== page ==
At this point you will also want to ensure that any direct debits and standing orders are stopped and cancelled, so you should send a letter to the bank and other relevant organisations.

Valuing the Estate and specific items


  • Finances: You will need to get a statement of account. It is unlikely that the bank will release any assets until a Grant of Probate has been issued. For the deceased's individual accounts use the full value when valuing the Estate. If the deceased had joint bank accounts, which are typically held as ‘Joint Tenants’, you should work out the value for the deceased’s Estate by dividing the amount in the account by the number of owners. The joint account will then automatically pass to the survivor(s)

  • Stocks and Shares: Find the deceased’s share certificates, these may be with their stockbroker, bank or solicitor

  • Property: Obtain a valuation of any of the deceased’s property, ideally from a chartered surveyor who will have experience valuing properties for inheritance tax purposes, so the valuation will more likely be accepted by HMRC. If the property was owned jointly, work out the deceased's share in the property. If the property or land was shared with others, who were not a spouse or civil partner, you should divide the value by the number of owners, and then take 10% off the share of the person who died. If the deceased jointly owned property as a Tenant in Common, you should work out the value based on their share

  • Car(s): You can get an accurate valuation from a local garage, or there are websites that offer free valuations. You may want to sell the car, if there is no longer a need for it, use the sale price as the value at the date of death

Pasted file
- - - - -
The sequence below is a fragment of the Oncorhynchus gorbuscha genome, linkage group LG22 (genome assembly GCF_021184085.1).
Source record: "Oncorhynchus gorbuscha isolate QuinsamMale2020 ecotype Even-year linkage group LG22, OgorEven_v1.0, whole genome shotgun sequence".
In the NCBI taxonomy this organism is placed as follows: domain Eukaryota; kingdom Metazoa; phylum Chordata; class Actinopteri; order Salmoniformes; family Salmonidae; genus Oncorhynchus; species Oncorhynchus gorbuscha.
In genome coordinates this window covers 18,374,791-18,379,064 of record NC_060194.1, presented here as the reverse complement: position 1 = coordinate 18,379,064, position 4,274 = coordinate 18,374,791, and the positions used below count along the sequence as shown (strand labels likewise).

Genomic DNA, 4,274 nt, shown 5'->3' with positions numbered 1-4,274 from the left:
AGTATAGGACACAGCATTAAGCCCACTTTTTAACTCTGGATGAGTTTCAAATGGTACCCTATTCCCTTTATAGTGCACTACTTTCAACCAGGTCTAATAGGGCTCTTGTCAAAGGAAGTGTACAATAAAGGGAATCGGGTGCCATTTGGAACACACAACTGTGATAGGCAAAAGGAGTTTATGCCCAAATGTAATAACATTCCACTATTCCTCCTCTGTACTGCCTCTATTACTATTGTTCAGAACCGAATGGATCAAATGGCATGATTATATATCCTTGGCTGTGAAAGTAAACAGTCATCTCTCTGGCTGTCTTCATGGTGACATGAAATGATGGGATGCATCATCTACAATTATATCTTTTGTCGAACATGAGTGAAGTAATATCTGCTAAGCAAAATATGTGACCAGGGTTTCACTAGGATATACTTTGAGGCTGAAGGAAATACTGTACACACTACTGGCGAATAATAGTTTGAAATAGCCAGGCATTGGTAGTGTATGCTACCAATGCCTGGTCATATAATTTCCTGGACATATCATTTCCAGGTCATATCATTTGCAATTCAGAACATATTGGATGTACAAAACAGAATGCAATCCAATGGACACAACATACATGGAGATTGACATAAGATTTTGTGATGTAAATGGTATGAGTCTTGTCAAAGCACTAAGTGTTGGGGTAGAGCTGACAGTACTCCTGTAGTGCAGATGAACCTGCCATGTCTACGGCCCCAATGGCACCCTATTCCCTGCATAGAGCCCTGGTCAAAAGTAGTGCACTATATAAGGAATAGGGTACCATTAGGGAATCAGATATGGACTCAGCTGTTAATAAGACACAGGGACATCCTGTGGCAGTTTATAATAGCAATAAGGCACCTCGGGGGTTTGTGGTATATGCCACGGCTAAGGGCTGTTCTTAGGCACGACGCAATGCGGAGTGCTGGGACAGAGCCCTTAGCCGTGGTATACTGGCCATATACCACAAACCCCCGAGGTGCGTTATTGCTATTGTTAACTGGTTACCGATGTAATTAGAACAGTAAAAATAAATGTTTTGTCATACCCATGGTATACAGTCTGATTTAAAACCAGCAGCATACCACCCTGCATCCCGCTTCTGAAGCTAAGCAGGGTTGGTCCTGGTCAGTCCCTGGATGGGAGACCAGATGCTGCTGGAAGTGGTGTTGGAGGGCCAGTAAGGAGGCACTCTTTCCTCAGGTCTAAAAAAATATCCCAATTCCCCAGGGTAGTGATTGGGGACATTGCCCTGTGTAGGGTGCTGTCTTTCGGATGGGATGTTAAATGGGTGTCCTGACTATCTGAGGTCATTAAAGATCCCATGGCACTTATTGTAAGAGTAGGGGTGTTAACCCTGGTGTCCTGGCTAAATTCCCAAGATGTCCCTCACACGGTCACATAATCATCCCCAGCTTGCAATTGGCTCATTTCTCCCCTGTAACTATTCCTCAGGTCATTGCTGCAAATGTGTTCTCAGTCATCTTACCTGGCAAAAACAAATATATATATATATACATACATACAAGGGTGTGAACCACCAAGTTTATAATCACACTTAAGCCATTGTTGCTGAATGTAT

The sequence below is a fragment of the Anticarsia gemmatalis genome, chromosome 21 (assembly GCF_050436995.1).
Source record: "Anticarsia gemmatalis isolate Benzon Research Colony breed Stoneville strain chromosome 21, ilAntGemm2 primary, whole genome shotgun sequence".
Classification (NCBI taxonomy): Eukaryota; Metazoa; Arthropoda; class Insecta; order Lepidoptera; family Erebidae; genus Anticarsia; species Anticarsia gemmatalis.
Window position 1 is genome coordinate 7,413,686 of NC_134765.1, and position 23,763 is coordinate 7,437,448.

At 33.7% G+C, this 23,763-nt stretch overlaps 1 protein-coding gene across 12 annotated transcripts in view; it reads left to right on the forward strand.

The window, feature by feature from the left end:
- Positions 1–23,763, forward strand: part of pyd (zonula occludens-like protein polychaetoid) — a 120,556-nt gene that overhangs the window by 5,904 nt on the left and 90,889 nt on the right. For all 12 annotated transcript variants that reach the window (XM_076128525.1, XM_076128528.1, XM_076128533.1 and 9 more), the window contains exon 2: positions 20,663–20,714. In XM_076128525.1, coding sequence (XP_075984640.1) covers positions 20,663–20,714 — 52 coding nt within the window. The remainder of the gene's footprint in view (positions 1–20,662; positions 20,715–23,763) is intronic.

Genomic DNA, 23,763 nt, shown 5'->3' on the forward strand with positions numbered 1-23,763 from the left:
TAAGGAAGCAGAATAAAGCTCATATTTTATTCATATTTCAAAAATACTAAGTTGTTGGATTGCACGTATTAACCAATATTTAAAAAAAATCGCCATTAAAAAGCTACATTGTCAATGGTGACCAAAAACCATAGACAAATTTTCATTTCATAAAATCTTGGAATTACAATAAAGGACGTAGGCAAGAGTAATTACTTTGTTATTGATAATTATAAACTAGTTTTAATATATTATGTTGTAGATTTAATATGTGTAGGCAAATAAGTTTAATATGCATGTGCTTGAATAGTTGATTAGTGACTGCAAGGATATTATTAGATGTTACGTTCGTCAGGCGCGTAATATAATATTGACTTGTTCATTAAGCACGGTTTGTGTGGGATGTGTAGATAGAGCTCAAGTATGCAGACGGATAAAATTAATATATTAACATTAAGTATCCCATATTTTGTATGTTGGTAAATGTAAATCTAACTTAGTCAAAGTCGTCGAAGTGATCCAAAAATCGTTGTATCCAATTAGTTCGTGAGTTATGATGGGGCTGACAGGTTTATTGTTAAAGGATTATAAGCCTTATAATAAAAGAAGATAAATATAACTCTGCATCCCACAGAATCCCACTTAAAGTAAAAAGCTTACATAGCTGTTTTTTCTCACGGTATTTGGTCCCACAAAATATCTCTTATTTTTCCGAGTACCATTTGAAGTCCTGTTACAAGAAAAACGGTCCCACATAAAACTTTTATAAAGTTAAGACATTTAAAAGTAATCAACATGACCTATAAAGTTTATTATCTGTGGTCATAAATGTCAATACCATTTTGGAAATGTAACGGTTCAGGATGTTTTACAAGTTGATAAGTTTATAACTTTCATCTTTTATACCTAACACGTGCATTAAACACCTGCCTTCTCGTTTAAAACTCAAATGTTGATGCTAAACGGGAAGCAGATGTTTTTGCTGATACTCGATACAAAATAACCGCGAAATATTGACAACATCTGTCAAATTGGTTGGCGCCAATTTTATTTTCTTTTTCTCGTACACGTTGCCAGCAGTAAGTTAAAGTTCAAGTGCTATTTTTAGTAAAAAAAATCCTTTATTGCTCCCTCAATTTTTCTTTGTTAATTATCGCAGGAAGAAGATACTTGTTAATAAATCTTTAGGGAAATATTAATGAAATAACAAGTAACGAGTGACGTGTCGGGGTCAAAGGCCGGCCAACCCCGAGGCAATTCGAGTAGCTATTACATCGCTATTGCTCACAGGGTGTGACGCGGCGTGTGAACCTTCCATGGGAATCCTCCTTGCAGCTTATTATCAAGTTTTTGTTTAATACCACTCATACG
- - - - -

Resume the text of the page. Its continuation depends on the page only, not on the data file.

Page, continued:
• Jewellery: The value of jewellery may be estimated, and you may have an overall valuation, rather than valuing every single item. However, if an individual piece is worth more than £500, it is important to get it valued separately

  • National Savings: You should write to National Savings to ask for confirmation of the value of the certificates that were held by the deceased at the date of their death

  • Premium Bonds: You will need to notify the Premium Bonds Office of the holder’s death, and ask for the value. You may decide to either cash out the bonds, or the bonds can remain in the prize draw for a further 12 months after the deceased’s death. If any prizes are won during these 12 months, they will belong to the deceased’s Estate.

  • Works of Art: Ask an art dealer to value the art works that the deceased owned. Ask for the price it would receive at auction at the date of death. It may also be worth looking to see if any of the art works are listed on the home contents insurance policy of the deceased.

  • Other items: Items should be valued at what they might fetch at auction or if sold at the date of the deceased’s death. With other items, you may make an estimate of the total value of these possessions. However, if there are any remaining items (other than those listed above) that are worth over £500, these should be given formal valuations.

  • Jointly owned possessions: Any items that are jointly owned should be given a total value, and then divided by two to work out the deceased’s share value.